Presentation on theme: "Laura Lin Gosbee 10/30/03 Incorporating Human Factors Engineering into Risk Reduction Strategies Laura Lin Gosbee Human Factors Engineer."— Presentation transcript:
Laura Lin Gosbee 10/30/03 Incorporating Human Factors Engineering into Risk Reduction Strategies Laura Lin Gosbee Human Factors Engineer
Laura Lin Gosbee 10/30/03 My Background Human Factors University of Toronto – Institute of Biomedical Engineering/ Dept. of Mechanical & Industrial Engineering Northrop Grumman Corporation – Information Technology Sector Applied R&D Systems Design & Evaluation Areas of Application Health Care - Toronto Hospital, Toronto, Canada Nuclear Power - Westinghouse, Pittsburgh, PA Military - Wright-Patterson Air Force Base, Dayton, OH
Laura Lin Gosbee 10/30/03 Overview Human Factors Approach What is it? What can it be applied to? How is it useful to your hospital? Applying Human Factors Engineering Proactive and Reactive Strategies Methods and Tools Human Factors case studies
Laura Lin Gosbee 10/30/03 Human Factors - What is it? Human Factors (HF) is the study of human capabilities and limitations and the application of that knowledge to the design of systems
Laura Lin Gosbee 10/30/03 What can it be applied to? Home Medical Device Control Room CPOE Electronic Patient Records Defibrillator/Pacemaker MRI safety Crash Carts ASO Policies Automated Dispensing Device Spectrum of Complexity
Laura Lin Gosbee 10/30/03 What can it be applied to? Equipment Software Paper Forms Policies, Protocols, Procedures Workspace Layout Training & Education Analyze Design Design Test Test What’s the commonality? All involve human-system interaction
Laura Lin Gosbee 10/30/03 How is it useful to your hospital? Add usability data to procurement decisions Augment RCA and FMEA processes by: Relying less on guess work or brain-storming to identify root causes or failure modes Expanding actions from RCAs beyond: be more careful, more training, more policies, more rules to follow policies
Laura Lin Gosbee 10/30/03 QualityHealthcare.org “Fundamental insights about human error and the nature of accidents …shifts attention away from the fault of individuals to the larger contributing factors, often hidden and almost always out of their control.”
Laura Lin Gosbee 10/30/03 Example of Finding Root Causes Fighter planes before WWII Problem: planes crashing on night sorties, explanation elusive “Simulate” by putting blanket over cockpit No lighting to see gauges, lack of other visual cues Pilot error? No. HF design issue!
Laura Lin Gosbee 10/30/03 Key Messages 1.Not all HF problems are as seemingly obvious 2.Errors can be latent: “dormant” until night-time sorties 3.Example of human limitation: can’t see in the dark 4.Can’t always overcome with more training 5.Policies, e.g., permitting only daytime sorties, don’t tackle the problem 6.Most effective solution is in design: add cockpit lighting
Laura Lin Gosbee 10/30/03 Radar Scope to Detect Enemy Ships
Laura Lin Gosbee 10/30/03 100% 90% 80% 70% Time (hours) 1234 Performance Performance Graph (curve)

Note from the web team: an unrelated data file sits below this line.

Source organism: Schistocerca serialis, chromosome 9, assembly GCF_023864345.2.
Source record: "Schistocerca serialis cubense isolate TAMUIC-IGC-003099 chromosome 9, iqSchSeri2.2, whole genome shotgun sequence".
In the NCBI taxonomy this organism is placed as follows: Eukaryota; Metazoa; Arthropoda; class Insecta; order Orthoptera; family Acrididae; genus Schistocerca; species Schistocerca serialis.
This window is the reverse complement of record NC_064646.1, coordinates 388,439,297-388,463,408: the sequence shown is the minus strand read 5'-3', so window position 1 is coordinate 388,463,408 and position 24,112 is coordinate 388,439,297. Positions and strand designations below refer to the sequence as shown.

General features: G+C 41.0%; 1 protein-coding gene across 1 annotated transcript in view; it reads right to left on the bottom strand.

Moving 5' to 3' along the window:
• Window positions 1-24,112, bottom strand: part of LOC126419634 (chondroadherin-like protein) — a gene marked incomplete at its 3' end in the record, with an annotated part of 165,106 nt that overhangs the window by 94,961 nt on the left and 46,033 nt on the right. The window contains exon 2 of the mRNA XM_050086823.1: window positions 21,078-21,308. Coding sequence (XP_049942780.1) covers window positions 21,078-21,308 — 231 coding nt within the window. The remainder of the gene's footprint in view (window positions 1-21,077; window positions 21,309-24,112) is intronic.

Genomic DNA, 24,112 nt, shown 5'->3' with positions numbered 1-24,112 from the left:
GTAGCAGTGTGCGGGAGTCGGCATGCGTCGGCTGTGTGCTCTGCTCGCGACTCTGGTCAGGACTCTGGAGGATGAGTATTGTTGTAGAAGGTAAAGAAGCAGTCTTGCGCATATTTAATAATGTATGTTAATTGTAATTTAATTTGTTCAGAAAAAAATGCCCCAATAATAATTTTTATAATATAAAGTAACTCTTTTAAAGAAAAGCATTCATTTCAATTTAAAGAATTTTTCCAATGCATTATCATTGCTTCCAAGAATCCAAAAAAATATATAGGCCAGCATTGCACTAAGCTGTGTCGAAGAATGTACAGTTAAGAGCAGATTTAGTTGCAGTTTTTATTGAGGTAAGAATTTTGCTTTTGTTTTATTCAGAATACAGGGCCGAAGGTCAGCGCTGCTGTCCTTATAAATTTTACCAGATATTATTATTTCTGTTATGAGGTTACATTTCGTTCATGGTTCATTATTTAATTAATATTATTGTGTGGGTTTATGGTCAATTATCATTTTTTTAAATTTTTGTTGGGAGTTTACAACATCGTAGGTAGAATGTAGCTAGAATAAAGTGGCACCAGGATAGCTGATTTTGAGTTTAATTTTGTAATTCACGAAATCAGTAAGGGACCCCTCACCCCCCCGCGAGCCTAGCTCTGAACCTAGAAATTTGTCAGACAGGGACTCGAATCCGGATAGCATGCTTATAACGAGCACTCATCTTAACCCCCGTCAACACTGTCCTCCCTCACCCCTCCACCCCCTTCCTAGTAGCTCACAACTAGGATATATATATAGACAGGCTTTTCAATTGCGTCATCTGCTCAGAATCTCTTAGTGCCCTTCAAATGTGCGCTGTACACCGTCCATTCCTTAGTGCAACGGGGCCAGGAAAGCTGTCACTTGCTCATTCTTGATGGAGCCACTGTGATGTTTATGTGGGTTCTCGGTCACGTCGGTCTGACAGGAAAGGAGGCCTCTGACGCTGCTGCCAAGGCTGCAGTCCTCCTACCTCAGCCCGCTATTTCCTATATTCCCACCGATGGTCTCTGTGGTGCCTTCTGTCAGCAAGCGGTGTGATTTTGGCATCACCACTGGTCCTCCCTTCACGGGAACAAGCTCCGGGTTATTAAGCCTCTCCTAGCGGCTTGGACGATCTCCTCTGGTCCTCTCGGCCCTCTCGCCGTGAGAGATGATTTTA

Laura Lin Gosbee 10/30/03 How can we move the curve upwards? 100% 90% 80% 70% Time (hours) 1234 Performance colour shape blinking auditory feedback tactile feedback
Laura Lin Gosbee 10/30/03 Another Example: New house, new faucets Which way do you turn them? A BC D
Laura Lin Gosbee 10/30/03 Expectations and Biases Operation does not match expectations No visual cues on how to operate Negative transfer of training Inappropriate mental model: Lever faucets B
Laura Lin Gosbee 10/30/03 In This Example Outcome not serious Finite number of ways to operate Danger of trial and error is not high Not always the case In health care: systems not necessarily as forgiving not limited to a few ways of using it trial and error not safe or allowed
Laura Lin Gosbee 10/30/03 Example: PCA pump Nurses program pump: drug concentration, dose, 4 hour limit, etc. Programming screen: 4 hour limit set? Yes or no? Does it mean: a) “have you already set it?” b) “do you want to set it?” At one hospital, for the first year, nurses interpreted as a) and answered “no”
Laura Lin Gosbee 10/30/03 Spend the next few minutes thinking of an example that you experienced (or saw happen to someone else) share it with the person next to you…
Laura Lin Gosbee 10/30/03 When is HF Applied? HF Methods can be applied to PROACTIVE and REACTIVE risk reduction strategies
Laura Lin Gosbee 10/30/03 Proactive Strategies When you want to keep “latent errors” from creeping into your hospital, incorporate HF when: Purchasing new products Designing and developing: in-house products or processes training & education programs workspace layout
Laura Lin Gosbee 10/30/03 Proactive Strategies Guide development of in-house products: policies/protocols, paper forms, software, devices, etc. Test/Validate before implementation Obtain usability data to compare products before purchasing Conduct a prospective risk assessment (FMEA) of systems
Laura Lin Gosbee 10/30/03 Targets for Proactive Strategies Equipment (syringes, automated dispensing devices) Connections for IV tubing, Oxygen Drug labels and storage Policies, procedures and protocols (new and old) Software (CPOE, patient records) Paper forms (order forms, checklists, warning signs, policy manuals)
Laura Lin Gosbee 10/30/03 Reactive Strategies When you have to solve existing problems, incorporate HF when: Investigating adverse events
Laura Lin Gosbee 10/30/03 Reactive Strategies Use HF to help identify vulnerabilities or contributing factors in an RCA Use HF methods when developing and validating RCA actions
Laura Lin Gosbee 10/30/03 Targets for Reactive Strategies Equipment (syringes, automated dispensing devices) Connections for IV tubing, Oxygen Drug labels and storage Policies, procedures and protocols (new and old) Software (CPOE, patient records) Paper forms (order forms, checklists, warning signs, policy manuals)
Laura Lin Gosbee 10/30/03 Sampling of HF Methods and Tools HF Analysis Task Analysis Field Observations Interviews Bench Tests Cognitive Walkthrough Heuristic Evaluation HF Design HF Design Principles Results from Analysis phase Standards & Guidelines HF Testing Human-in-the-loop User-centered testing Usability Testing Cognitive Walkthrough Heuristic Evaluation Simulator Testing (part-task, full-scale)